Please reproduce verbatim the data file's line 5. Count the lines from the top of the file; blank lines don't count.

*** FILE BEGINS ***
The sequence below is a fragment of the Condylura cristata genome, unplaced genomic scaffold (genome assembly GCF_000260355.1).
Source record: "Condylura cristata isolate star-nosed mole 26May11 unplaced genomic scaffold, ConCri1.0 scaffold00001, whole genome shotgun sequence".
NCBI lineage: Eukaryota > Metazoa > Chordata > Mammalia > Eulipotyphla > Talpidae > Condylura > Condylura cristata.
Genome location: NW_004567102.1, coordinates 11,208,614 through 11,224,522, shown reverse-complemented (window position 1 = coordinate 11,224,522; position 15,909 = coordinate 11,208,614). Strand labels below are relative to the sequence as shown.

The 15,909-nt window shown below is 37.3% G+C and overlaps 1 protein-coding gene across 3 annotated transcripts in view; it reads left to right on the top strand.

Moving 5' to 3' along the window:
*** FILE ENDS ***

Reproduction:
The 15,909-nt window shown below is 37.3% G+C and overlaps 1 protein-coding gene across 3 annotated transcripts in view; it reads left to right on the top strand.